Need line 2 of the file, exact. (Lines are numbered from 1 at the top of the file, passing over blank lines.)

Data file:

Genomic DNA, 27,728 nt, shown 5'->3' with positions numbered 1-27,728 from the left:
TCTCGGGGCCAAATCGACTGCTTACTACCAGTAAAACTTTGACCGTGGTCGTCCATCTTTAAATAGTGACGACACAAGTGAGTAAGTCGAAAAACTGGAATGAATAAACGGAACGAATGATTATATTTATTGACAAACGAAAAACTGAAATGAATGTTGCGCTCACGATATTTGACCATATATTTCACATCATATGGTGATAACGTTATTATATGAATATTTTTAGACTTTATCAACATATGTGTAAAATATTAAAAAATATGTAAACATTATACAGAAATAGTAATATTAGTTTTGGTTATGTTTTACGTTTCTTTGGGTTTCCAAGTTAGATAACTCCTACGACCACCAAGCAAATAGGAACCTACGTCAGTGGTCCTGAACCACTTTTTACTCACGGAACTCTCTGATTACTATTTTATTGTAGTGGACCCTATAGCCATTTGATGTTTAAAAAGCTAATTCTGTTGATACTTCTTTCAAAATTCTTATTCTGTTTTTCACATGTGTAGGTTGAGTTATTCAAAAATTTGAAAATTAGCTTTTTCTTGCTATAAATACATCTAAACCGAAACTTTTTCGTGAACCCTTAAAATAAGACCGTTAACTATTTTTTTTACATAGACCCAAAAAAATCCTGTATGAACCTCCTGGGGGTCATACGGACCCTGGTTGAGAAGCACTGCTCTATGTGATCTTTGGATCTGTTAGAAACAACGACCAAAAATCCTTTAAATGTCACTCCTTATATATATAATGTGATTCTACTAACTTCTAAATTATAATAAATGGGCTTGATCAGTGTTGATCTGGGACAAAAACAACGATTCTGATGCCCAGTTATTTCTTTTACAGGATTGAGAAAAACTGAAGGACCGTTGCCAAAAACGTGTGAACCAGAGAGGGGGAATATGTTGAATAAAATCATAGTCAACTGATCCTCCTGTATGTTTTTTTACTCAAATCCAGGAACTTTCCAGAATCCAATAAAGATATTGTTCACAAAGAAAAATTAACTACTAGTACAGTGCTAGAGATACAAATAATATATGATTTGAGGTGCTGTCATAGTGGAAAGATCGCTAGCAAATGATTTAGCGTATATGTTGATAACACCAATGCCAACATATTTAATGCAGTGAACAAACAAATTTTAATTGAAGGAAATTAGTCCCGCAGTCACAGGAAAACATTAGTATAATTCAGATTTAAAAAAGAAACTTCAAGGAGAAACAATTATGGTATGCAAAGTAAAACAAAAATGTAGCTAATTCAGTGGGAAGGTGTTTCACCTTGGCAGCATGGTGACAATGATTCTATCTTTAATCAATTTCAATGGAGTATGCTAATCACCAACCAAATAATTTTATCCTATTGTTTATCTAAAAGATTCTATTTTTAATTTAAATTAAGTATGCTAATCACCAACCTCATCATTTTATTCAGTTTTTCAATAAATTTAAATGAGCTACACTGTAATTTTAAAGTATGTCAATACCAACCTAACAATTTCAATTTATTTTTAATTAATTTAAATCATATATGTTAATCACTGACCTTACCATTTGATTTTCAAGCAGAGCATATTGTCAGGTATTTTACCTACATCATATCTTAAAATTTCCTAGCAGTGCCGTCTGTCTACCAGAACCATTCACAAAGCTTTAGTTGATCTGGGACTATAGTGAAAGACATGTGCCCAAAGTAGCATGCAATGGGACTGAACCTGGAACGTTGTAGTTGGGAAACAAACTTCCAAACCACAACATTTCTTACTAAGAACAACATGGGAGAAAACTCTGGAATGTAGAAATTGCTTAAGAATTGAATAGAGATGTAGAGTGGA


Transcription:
TCTCGGGGCCAAATCGACTGCTTACTACCAGTAAAACTTTGACCGTGGTCGTCCATCTTTAAATAGTGACGACACAAGTGAGTAAGTCGAAAAACTGGAATGAATAAACGGAACGAATGATTATATTTATTGACAAACGAAAAACTGAAATGAATGTTGCGCTCACGATATTTGACCATATATTTCACATCATATGGTGATAACGTTATTATATGAATATTTTTAGACTTTATCAACATATGTGTAAAATATTAAAAAATATGTAAACATTATACAGAAATAGTAATATTAGTTTTGGTTATGTTTTACGTTTCTTTGGGTTTCCAAGTTAGATAACTCCTACGACCACCAAGCAAATAGGAACCTACGTCAGTGGTCCTGAACCACTTTTTACTCACGGAACTCTCTGATTACTATTTTATTGTAGTGGACCCTATAGCCATTTGATGTTTAAAAAGCTAATTCTGTTGATACTTCTTTCAAAATTCTTATTCTGTTTTTCACATGTGTAGGTTGAGTTATTCAAAAATTTGAAAATTAGCTTTTTCTTGCTATAAATACATCTAAACCGAAACTTTTTCGTGAACCCTTAAAATAAGACCGTTAACTATTTTTTTTACATAGACCCAAAAAAATCCTGTATGAACCTCCTGGGGGTCATACGGACCCTGGTTGAGAAGCACTGCTCTATGTGATCTTTGGATCTGTTAGAAACAACGACCAAAAATCCTTTAAATGTCACTCCTTATATATATAATGTGATTCTACTAACTTCTAAATTATAATAAATGGGCTTGATCAGTGTTGATCTGGGACAAAAACAACGATTCTGATGCCCAGTTATTTCTTTTACAGGATTGAGAAAAACTGAAGGACCGTTGCCAAAAACGTGTGAACCAGAGAGGGGGAATATGTTGAATAAAATCATAGTCAACTGATCCTCCTGTATGTTTTTTTACTCAAATCCAGGAACTTTCCAGAATCCAATAAAGATATTGTTCACAAAGAAAAATTAACTACTAGTACAGTGCTAGAGATACAAATAATATATGATTTGAGGTGCTGTCATAGTGGAAAGATCGCTAGCAAATGATTTAGCGTATATGTTGATAACACCAATGCCAACATATTTAATGCAGTGAACAAACAAATTTTAATTGAAGGAAATTAGTCCCGCAGTCACAGGAAAACATTAGTATAATTCAGATTTAAAAAAGAAACTTCAAGGAGAAACAATTATGGTATGCAAAGTAAAACAAAAATGTAGCTAATTCAGTGGGAAGGTGTTTCACCTTGGCAGCATGGTGACAATGATTCTATCTTTAATCAATTTCAATGGAGTATGCTAATCACCAACCAAATAATTTTATCCTATTGTTTATCTAAAAGATTCTATTTTTAATTTAAATTAAGTATGCTAATCACCAACCTCATCATTTTATTCAGTTTTTCAATAAATTTAAATGAGCTACACTGTAATTTTAAAGTATGTCAATACCAACCTAACAATTTCAATTTATTTTTAATTAATTTAAATCATATATGTTAATCACTGACCTTACCATTTGATTTTCAAGCAGAGCATATTGTCAGGTATTTTACCTACATCATATCTTAAAATTTCCTAGCAGTGCCGTCTGTCTACCAGAACCATTCACAAAGCTTTAGTTGATCTGGGACTATAGTGAAAGACATGTGCCCAAAGTAGCATGCAATGGGACTGAACCTGGAACGTTGTAGTTGGGAAACAAACTTCCAAACCACAACATTTCTTACTAAGAACAACATGGGAGAAAACTCTGGAATGTAGAAATTGCTTAAGAATTGAATAGAGATGTAGAGTGGA